My brother and I tried to set a world record for how many ticks we could get on ourselves one year at Hard Labor Creek State Park in Georgia.  We were both younger than ten, and my poor parents had to pull hundreds of the little blood-sucking, disease-spreading guys off us.

Turns out rolling around in the woods isn’t always the best plan—since we got those tiny deer ticks everywhere. No one wants details here, I promise. But if you’re a glutton for punishment, and ever meet my mom or dad, ask ’em.

Anyway, the tiniest of the animals on the trail scare me because they can carry different diseases—the most infamous being Lyme.  My fear is not having good habits of checking myself every night for the little buggers. One missed tick can leave you with all sorts of different diseases, some which are incurable (like Lyme).

 

4. Disease

Recently, norovirus has been in the news because hundreds of passengers got sick on a cruise ship—and noro is a nasty mistress.  Unfortunately, noro, along with many other diseases, can be spread between hikers.  It’s almost the perfect storm—lack of clean people, not many great ways to get sanitized, and a bunch of people crammed into a shelter.  Diseases can spread quickly and really slow you down for a couple weeks.

Additionally, it’s not just person-to-person diseases you need to worry about, but waterborne illnesses too.  Thankfully, these can be combated with a good water filter, and I plan on carrying my trusty Sawyer Squeeze.  Unfortunately, through of a combination of impatience and trusting of high-elevation water sources, I’m sure at some point I will feel the desire to not filter.  But I am going to do my best to filter at every source—just for precaution.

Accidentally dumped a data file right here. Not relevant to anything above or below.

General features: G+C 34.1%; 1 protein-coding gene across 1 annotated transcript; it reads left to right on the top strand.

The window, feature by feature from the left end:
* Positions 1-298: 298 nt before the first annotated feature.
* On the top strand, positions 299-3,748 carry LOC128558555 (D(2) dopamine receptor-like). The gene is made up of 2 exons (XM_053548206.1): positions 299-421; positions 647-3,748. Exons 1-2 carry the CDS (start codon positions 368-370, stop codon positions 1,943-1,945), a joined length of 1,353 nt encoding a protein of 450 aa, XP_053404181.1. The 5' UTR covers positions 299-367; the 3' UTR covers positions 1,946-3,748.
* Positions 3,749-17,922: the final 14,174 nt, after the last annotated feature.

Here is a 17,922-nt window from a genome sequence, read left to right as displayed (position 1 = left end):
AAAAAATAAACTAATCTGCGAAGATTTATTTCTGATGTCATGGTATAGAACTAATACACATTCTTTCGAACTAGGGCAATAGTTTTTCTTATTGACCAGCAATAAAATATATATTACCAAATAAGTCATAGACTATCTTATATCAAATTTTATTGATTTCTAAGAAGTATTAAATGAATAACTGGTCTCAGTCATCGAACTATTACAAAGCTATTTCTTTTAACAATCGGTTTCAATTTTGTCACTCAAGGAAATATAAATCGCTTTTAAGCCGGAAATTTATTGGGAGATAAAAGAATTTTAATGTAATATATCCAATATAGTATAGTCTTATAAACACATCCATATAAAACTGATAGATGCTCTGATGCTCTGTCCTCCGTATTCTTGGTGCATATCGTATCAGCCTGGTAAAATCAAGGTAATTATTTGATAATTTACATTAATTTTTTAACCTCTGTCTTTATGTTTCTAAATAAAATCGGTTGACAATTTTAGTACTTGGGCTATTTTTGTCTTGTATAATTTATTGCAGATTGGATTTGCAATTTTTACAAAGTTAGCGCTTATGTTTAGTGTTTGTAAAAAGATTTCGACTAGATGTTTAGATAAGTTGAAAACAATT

My Sawyer Squeeze. Dirty water flows from the bag, through the cylindrical filter, and out as clean, safe water.

5. Chafing

I will just come out and say it. I am sensitive about my sensitive areas.

And the only time I have had chafing in my life was when I was a little kid and would wear my bathing suit all day at the beach while running around.  All the salty water plus sand plus activity would inevitably lead to chafing.  And I still remember the burn to this day.

As I started to prepare for this hike, I read and heard (shout-out to Backpacker Radio) a lot about chafing.  It was something I never considered—but now I am nervous as hell about it.  Ergo, why I have a much too large bottle of Body Glide in my pack (Body Glide looks like deodorant but helps reduce friction between your skin and clothing).

I am also sort of just praying I am one of those hikers that can claim that I never get chafing just because of some genetically superior skin (or whatever magic creates chafe-free hikers).

There are my five biggest fears, and hopefully a few you didn’t expect.  And if I was to focus on the fears that are a little more abstract, I would talk about my fear of falling deeply in love with thru-hiking.  And the only reason I fear falling in love with long-distant backpacking is never being able to go back to my comfortable life, in a comfortable job, with a consistent schedule/scenery.  But that is for a post at the end of my hike, after six months of enjoying the trail while dealing with rain, the constant chance of misstep, ticks, potential for sickness, and chafing.  I cannot wait!